IMHO you're missing out on the benefits of version control. It's not just about "having a place to stuff previous versions", it's a lot about workflow as well. A bunch of backup zip files don't tell you very much about the state of the project, and makes it difficult to easily and quickly spot exactly what has changed between versions.
Working with a versioning system forces you into the habit of being more organized - instead of scattered changes across your entire project, you learn to apply focused changes to a handful of files, and then commit that changeset along with a meaningful commit log. It's makes it a lot
easier managing your projects in the long run, and a lot easier to track down exactly when that nasty regression bug was introduced.
If you work with a decent DVCS with cheap branching support, it also makes it a lot easier to work on feature branches. Currently working on adding some new feature that might take a couple of days to implement, when you realize there's a nasty bug you should really prioritize instead? Simple, make a new feature branch for the bugfix off your latest stable commit, fix the bug there and release - then return to your new-feature branch. Organized, without clutter, without the large risk of errors if you tried to handle this workflow manually.
while renaming files is something I do several times a day, esp. as I progressively get a better understanding of how my classes need to be designed and laid out.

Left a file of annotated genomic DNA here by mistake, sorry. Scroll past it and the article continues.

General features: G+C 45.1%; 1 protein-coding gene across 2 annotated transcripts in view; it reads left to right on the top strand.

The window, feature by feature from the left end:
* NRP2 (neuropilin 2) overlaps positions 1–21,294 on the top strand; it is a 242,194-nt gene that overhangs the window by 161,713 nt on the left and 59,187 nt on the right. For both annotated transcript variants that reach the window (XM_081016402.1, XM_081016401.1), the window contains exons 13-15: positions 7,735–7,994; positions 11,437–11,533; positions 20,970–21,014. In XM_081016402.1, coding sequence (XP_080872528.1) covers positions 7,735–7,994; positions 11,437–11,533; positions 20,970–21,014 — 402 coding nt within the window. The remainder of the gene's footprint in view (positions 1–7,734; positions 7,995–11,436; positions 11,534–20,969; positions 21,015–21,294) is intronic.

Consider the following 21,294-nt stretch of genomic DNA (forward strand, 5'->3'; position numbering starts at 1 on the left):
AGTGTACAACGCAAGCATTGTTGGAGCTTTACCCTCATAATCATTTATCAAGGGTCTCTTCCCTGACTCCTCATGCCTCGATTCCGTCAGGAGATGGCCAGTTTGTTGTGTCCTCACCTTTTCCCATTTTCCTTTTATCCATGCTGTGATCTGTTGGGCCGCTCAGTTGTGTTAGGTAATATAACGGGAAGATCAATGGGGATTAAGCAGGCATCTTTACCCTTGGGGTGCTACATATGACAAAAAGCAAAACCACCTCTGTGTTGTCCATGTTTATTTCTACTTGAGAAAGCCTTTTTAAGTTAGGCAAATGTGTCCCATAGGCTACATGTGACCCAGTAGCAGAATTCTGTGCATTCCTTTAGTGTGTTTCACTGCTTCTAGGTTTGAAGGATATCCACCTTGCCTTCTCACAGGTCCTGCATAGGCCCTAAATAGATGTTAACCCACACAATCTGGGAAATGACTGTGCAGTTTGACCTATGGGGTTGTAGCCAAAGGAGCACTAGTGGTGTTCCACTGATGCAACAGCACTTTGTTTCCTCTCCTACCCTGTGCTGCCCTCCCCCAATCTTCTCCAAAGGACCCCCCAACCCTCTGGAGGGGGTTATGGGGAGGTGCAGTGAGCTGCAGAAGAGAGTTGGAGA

Do a bit more of pre-planning
. It does happen I end up renaming a class, but it definitely isn't very often - not even newly started projects. Adding files happens a lot more often, but that's painless even in SVN.
t's nearly impossible in practice to match a stored state of the library with a stored state of a project. When I realized SVN wasn't helping with that at all, that was when I gave up on it entirely.
will help you with that, it requires solid engineering... keeping a decent level of abstraction where implementation changes doesn't affect the clients, and a lot of care and consideration when applying changes. It's not
easy, and even if you get it right it can be nearly impossible to go back and build an exact copy of a previous version (which can be necessary if you need to deal with bugs in older versions).